Carolyn Finney (Black Faces, White Spaces: Reimagining the Relationship of African Americans to the Great Outdoors)
For the more adventurous fisherman, Yellowstone offers waters far from well-traveled roads. It takes more time to reach these waters, and the best fishing is later in the day due to higher elevations. But the extra effort pays off with bigger rewards. Fall River Basin boasts some of the best fly-fishing waters anywhere, let alone the Park. It’s only 75 miles from Idaho Falls, yet fly-fishers bypass it to take part in crowd-forming events on the Henry’s Fork and Madison River to the north and the South Fork to the south. Yes, a four-mile walk is required to access Bechler River and Boundary Creek in the meadows. A 2 to 3 mile walk reaches Fall River, Mountain Ash Creek and Beula and Hering Lakes. Each stream hosts large cutthroat-rainbow hybrid trout, which can rival those of the Henry’s Fork and the Madison River in size and pickiness.
Bruce Staples (East Idaho Angler)
TRAIL DESCRIPTION Segment 2 begins by crossing the South Platte River on the Gudy Gaskill Bridge, mile 0.0 (6,117 feet), the last water source for over 10 miles. Due to private property, there is no camping along the river. At the end of the bridge, the trail makes right turns and goes under the bridge along the river. Soon after, the trail veers right, leaving the river, and begins climbing steadily up several switchbacks. At mile 1.1 (6,592), pass an abandoned quartz mine and enter the Buffalo Creek Fire area. Note how the forest is beginning to regenerate. At mile 2.5 (6,841), the trail passes a distinct outcrop of pink granite and continues through rolling terrain. There are several good campsites along this stretch of the trail, including a site between boulders at the top of a ridge at mile 5.2 (7,745). From this spot, the Chair Rocks are visible to the west. Raleigh Peak (8,183) is about a mile to the southeast and Long Scraggy Peak (8,812) is about 4 miles to the south. After a slight downhill, The Colorado Trail crosses Raleigh Peak Road at mile 6.0 (7,691). A dry campsite can be found to the left of the trail at mile 6.6 (7,684). At mile 7.3 (7,613), cross an old jeep road and continue through the burned area. Approaching mile 10.1 is a metal building on the right, the unmanned fire station with emergency water spigot on the northeast corner. Turn left at mile 10.1 (7,622), where the trail parallels Jefferson County Rd 126 for 0.3 mile. Cross Jefferson County Rd 126 at mile 10.4 (7,675) and follow the Forest Service dirt road as it bends to the south. Here at mile 10.7 (7,712) a dry campsite can be found. Segment 2 ends when the trail reaches a large parking area at the Little Scraggy Trailhead on FS Rd 550 at mile 11.5 (7,834). There is a toilet and an information display here. This trailhead is a Forest Service fee area. Camping is not allowed in the parking area, but is permissible outside this area in the vicinity of The Colorado Trail.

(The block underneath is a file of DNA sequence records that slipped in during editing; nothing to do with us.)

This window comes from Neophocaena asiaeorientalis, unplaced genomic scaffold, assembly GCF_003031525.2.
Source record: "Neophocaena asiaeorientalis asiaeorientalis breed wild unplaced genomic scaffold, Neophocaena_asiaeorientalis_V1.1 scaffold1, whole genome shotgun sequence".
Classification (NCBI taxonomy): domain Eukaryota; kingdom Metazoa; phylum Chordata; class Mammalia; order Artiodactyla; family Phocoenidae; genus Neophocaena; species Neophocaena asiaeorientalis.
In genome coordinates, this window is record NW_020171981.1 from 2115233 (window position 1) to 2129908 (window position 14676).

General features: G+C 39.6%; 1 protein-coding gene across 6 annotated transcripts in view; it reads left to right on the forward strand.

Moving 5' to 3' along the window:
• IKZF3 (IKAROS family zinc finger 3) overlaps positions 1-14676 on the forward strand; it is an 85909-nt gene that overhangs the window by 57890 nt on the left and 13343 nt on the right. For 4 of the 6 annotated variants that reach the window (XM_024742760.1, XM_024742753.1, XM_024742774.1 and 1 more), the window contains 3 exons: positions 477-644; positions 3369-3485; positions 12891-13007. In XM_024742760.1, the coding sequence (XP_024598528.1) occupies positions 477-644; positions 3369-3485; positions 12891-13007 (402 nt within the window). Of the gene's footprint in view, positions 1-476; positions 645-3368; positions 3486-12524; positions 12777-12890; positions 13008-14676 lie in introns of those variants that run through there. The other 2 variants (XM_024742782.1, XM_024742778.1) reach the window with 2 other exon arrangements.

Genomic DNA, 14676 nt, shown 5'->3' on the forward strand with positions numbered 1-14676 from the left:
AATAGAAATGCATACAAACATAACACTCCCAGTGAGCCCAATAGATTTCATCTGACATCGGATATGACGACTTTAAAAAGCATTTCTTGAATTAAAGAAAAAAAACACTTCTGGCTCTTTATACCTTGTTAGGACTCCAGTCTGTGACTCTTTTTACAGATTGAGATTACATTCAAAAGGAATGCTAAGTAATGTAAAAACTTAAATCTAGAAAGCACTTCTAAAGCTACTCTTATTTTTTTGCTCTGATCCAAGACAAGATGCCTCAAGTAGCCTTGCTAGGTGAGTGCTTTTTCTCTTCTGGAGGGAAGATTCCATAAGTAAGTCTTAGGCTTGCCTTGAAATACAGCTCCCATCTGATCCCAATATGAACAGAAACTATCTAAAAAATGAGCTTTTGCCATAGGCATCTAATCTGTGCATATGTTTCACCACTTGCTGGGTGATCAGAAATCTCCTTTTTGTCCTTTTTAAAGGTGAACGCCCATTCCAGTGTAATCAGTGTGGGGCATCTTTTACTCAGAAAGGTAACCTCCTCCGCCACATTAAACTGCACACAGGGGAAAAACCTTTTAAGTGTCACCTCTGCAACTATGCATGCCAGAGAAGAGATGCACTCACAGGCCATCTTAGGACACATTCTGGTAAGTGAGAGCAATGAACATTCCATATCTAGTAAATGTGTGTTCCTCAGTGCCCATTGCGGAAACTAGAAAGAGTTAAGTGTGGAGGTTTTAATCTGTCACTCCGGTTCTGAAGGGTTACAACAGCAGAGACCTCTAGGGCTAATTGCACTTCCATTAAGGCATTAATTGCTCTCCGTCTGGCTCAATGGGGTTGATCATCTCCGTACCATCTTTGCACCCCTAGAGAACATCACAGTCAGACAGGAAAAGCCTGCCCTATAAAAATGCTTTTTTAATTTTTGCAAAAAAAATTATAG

Colorado Trail Foundation (The Colorado Trail)
SERVICES, SUPPLIES, AND ACCOMMODATIONS – BUFFALO CREEK The town of Buffalo Creek, on Jefferson County Rd 126, is 3.2 miles north of the trail at mile 10.1. Once a whistle stop on the Denver, South Park & Pacific Railroad, the town survives with a few cabins, a small general store (unique!), a pay phone, and a Forest Service work center. Distance from CT: 3.2 miles Elevation: 6,750 feet Zip code: 80425 Area code: 303 Snacks/Post Office (limited hours) J. W. Green Mercantile Co. 17706 Jefferson County Rd 96 (303) 838-5587
Colorado Trail Foundation (The Colorado Trail)
TRAILHEAD/ACCESS POINTS Little Scraggy Trailhead on FS Rd 550: Drive southwest from Denver on US Hwy 285 for approximately 32 miles to Pine Junction (it has a traffic light). Turn left (southeast) on Jefferson County Rd 126 (Pine Valley Road) and proceed through the hamlets of Pine and Buffalo Creek. Continue 4 miles past the bridge over the South Platte River in Buffalo Creek to the intersection with FS Rd 550. This intersection is also 1 mile past Spring Creek Road. Turn right (west) on FS Rd 550 and drive 0.1 mile to the parking area. The Colorado Trail trailhead is at the northwest end of the parking area. To park you must pay a fee. Rolling Creek Trailhead: See Segment 4 on page
Colorado Trail Foundation (The Colorado Trail)
TRAIL DESCRIPTION Segment 3 begins at the Little Scraggy Trailhead next to the interpretive display at the northwest end of the parking area, mile 0.0 (7,834 feet). Head west on the trail. The CT and side trails in Segment 3 are part of the Buffalo Creek trails network popular with mountain bicyclists. At mile 0.6 (7,855), the trail crosses FS Rd 550, then rolls before dropping slightly to a small intermittent stream at mile 1.3 (7,813) and, beyond, a small campsite on the left side of the trail. The trail crosses the Shingle Mill Trail at mile 1.9 (7,795), then crosses another small intermittent stream with marginal camping at mile 2.1 (7,746). At mile 2.8 (7,709), where there’s an abandoned jeep trail, cross a stream, then cross another stream at mile 3.4 (7,760). Cross Tramway Creek at mile 5.1 (7,797), where there are some good campsites, and take a left at the Tramway Trail at mile 5.6 (7,681). Intersect the Green Mountain Trail and take a right at mile 6.3 (7,645). Cross a small stream at mile 6.4 (7,592). From here, the trail descends slightly to an intersection at mile 7.0 (7,516) with a trail that leads to Buffalo Creek Campground, a fee area about a quarter-mile north. Go straight through this intersection and continue on to another intersection at mile 7.5 (7,441), this time following the CT to the right.
Colorado Trail Foundation (The Colorado Trail)